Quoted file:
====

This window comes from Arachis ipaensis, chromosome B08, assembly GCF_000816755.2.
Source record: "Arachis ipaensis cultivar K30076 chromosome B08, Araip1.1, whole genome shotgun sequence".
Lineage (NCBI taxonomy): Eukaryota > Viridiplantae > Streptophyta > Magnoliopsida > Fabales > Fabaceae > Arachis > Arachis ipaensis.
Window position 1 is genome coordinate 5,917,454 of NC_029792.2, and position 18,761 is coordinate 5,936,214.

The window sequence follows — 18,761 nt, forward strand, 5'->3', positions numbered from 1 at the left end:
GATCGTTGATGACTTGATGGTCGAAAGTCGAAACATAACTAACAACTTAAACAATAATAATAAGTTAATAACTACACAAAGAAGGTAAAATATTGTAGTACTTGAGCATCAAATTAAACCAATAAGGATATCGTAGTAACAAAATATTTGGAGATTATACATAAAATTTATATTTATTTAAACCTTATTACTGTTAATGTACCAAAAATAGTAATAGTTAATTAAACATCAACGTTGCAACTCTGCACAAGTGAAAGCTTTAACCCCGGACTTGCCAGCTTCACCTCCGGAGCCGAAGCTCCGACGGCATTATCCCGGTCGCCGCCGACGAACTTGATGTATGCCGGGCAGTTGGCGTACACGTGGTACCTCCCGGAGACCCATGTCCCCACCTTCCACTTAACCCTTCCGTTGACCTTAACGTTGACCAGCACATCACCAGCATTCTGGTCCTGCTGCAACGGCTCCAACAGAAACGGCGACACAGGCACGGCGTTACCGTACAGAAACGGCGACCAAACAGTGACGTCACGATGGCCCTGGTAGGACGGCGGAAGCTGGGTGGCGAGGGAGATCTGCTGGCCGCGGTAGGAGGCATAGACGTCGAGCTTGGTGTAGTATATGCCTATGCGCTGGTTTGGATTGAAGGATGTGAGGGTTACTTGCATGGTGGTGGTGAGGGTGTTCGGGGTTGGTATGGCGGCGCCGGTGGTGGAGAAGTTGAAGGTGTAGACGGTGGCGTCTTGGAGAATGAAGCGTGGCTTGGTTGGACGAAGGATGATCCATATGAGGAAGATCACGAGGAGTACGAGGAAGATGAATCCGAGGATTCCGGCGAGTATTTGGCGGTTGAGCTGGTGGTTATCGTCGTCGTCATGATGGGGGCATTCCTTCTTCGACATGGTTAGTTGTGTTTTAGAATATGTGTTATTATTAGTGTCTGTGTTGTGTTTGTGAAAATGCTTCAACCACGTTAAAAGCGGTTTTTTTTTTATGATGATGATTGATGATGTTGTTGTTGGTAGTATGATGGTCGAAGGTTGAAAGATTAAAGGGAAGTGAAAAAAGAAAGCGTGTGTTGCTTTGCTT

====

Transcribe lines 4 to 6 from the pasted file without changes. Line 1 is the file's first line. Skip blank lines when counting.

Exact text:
Window position 1 is genome coordinate 5,917,454 of NC_029792.2, and position 18,761 is coordinate 5,936,214.

The window sequence follows — 18,761 nt, forward strand, 5'->3', positions numbered from 1 at the left end:
GATCGTTGATGACTTGATGGTCGAAAGTCGAAACATAACTAACAACTTAAACAATAATAATAAGTTAATAACTACACAAAGAAGGTAAAATATTGTAGTACTTGAGCATCAAATTAAACCAATAAGGATATCGTAGTAACAAAATATTTGGAGATTATACATAAAATTTATATTTATTTAAACCTTATTACTGTTAATGTACCAAAAATAGTAATAGTTAATTAAACATCAACGTTGCAACTCTGCACAAGTGAAAGCTTTAACCCCGGACTTGCCAGCTTCACCTCCGGAGCCGAAGCTCCGACGGCATTATCCCGGTCGCCGCCGACGAACTTGATGTATGCCGGGCAGTTGGCGTACACGTGGTACCTCCCGGAGACCCATGTCCCCACCTTCCACTTAACCCTTCCGTTGACCTTAACGTTGACCAGCACATCACCAGCATTCTGGTCCTGCTGCAACGGCTCCAACAGAAACGGCGACACAGGCACGGCGTTACCGTACAGAAACGGCGACCAAACAGTGACGTCACGATGGCCCTGGTAGGACGGCGGAAGCTGGGTGGCGAGGGAGATCTGCTGGCCGCGGTAGGAGGCATAGACGTCGAGCTTGGTGTAGTATATGCCTATGCGCTGGTTTGGATTGAAGGATGTGAGGGTTACTTGCATGGTGGTGGTGAGGGTGTTCGGGGTTGGTATGGCGGCGCCGGTGGTGGAGAAGTTGAAGGTGTAGACGGTGGCGTCTTGGAGAATGAAGCGTGGCTTGGTTGGACGAAGGATGATCCATATGAGGAAGATCACGAGGAGTACGAGGAAGATGAATCCGAGGATTCCGGCGAGTATTTGGCGGTTGAGCTGGTGGTTATCGTCGTCGTCATGATGGGGGCATTCCTTCTTCGACATGGTTAGTTGTGTTTTAGAATATGTGTTATTATTAGTGTCTGTGTTGTGTTTGTGAAAATGCTTCAACCACGTTAAAAGCGGTTTTTTTTTTATGATGATGATTGATGATGTTGTTGTTGGTAGTATGATGGTCGAAGGTTGAAAGATTAAAGGGAAGTGAAAAAAGAAAGCGTGTGTTGCTTTGCTT